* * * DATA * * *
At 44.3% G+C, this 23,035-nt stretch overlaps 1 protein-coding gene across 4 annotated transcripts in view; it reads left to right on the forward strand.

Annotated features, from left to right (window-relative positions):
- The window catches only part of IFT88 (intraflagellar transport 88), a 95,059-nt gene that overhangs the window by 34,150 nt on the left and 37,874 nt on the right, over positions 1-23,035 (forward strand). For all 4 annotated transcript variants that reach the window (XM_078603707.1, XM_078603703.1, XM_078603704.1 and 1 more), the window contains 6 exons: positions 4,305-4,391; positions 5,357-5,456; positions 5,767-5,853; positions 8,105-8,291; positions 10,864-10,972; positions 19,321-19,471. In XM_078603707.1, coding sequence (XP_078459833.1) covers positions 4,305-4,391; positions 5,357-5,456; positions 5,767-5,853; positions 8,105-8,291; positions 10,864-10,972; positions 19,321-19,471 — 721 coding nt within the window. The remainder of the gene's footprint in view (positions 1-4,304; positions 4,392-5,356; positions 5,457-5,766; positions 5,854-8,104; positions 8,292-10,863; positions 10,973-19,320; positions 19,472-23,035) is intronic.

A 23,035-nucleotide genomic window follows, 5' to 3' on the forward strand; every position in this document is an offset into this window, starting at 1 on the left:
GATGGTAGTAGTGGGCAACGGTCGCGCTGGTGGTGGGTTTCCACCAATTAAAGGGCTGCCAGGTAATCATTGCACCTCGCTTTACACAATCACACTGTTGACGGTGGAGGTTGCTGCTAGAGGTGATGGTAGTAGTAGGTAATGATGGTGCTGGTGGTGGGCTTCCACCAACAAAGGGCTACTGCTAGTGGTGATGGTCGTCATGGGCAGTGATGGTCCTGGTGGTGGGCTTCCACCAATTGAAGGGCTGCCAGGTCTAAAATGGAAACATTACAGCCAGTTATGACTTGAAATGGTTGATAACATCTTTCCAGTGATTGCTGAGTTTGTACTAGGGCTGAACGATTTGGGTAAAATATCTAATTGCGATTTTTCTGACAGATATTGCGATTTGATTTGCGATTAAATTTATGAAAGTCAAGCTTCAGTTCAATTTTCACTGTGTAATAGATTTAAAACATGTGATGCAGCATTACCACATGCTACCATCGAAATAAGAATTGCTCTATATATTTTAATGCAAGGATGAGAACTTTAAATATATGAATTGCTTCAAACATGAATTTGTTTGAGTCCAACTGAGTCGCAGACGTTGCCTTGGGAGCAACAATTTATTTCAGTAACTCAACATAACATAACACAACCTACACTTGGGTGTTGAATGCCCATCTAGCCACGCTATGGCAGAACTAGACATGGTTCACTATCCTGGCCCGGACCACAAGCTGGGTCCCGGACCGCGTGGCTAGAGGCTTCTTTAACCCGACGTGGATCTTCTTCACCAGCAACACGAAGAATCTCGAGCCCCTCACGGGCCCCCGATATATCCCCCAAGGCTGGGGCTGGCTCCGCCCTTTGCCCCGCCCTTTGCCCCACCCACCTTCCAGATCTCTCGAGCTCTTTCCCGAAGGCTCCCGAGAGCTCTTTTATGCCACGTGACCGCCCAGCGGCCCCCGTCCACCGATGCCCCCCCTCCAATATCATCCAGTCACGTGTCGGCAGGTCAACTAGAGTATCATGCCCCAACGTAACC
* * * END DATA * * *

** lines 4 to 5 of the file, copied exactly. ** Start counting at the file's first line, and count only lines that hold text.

A 23,035-nucleotide genomic window follows, 5' to 3' on the forward strand; every position in this document is an offset into this window, starting at 1 on the left:
GATGGTAGTAGTGGGCAACGGTCGCGCTGGTGGTGGGTTTCCACCAATTAAAGGGCTGCCAGGTAATCATTGCACCTCGCTTTACACAATCACACTGTTGACGGTGGAGGTTGCTGCTAGAGGTGATGGTAGTAGTAGGTAATGATGGTGCTGGTGGTGGGCTTCCACCAACAAAGGGCTACTGCTAGTGGTGATGGTCGTCATGGGCAGTGATGGTCCTGGTGGTGGGCTTCCACCAATTGAAGGGCTGCCAGGTCTAAAATGGAAACATTACAGCCAGTTATGACTTGAAATGGTTGATAACATCTTTCCAGTGATTGCTGAGTTTGTACTAGGGCTGAACGATTTGGGTAAAATATCTAATTGCGATTTTTCTGACAGATATTGCGATTTGATTTGCGATTAAATTTATGAAAGTCAAGCTTCAGTTCAATTTTCACTGTGTAATAGATTTAAAACATGTGATGCAGCATTACCACATGCTACCATCGAAATAAGAATTGCTCTATATATTTTAATGCAAGGATGAGAACTTTAAATATATGAATTGCTTCAAACATGAATTTGTTTGAGTCCAACTGAGTCGCAGACGTTGCCTTGGGAGCAACAATTTATTTCAGTAACTCAACATAACATAACACAACCTACACTTGGGTGTTGAATGCCCATCTAGCCACGCTATGGCAGAACTAGACATGGTTCACTATCCTGGCCCGGACCACAAGCTGGGTCCCGGACCGCGTGGCTAGAGGCTTCTTTAACCCGACGTGGATCTTCTTCACCAGCAACACGAAGAATCTCGAGCCCCTCACGGGCCCCCGATATATCCCCCAAGGCTGGGGCTGGCTCCGCCCTTTGCCCCGCCCTTTGCCCCACCCACCTTCCAGATCTCTCGAGCTCTTTCCCGAAGGCTCCCGAGAGCTCTTTTATGCCACGTGACCGCCCAGCGGCCCCCGTCCACCGATGCCCCCCCTCCAATATCATCCAGTCACGTGTCGGCAGGTCAACTAGAGTATCATGCCCCAACGTAACC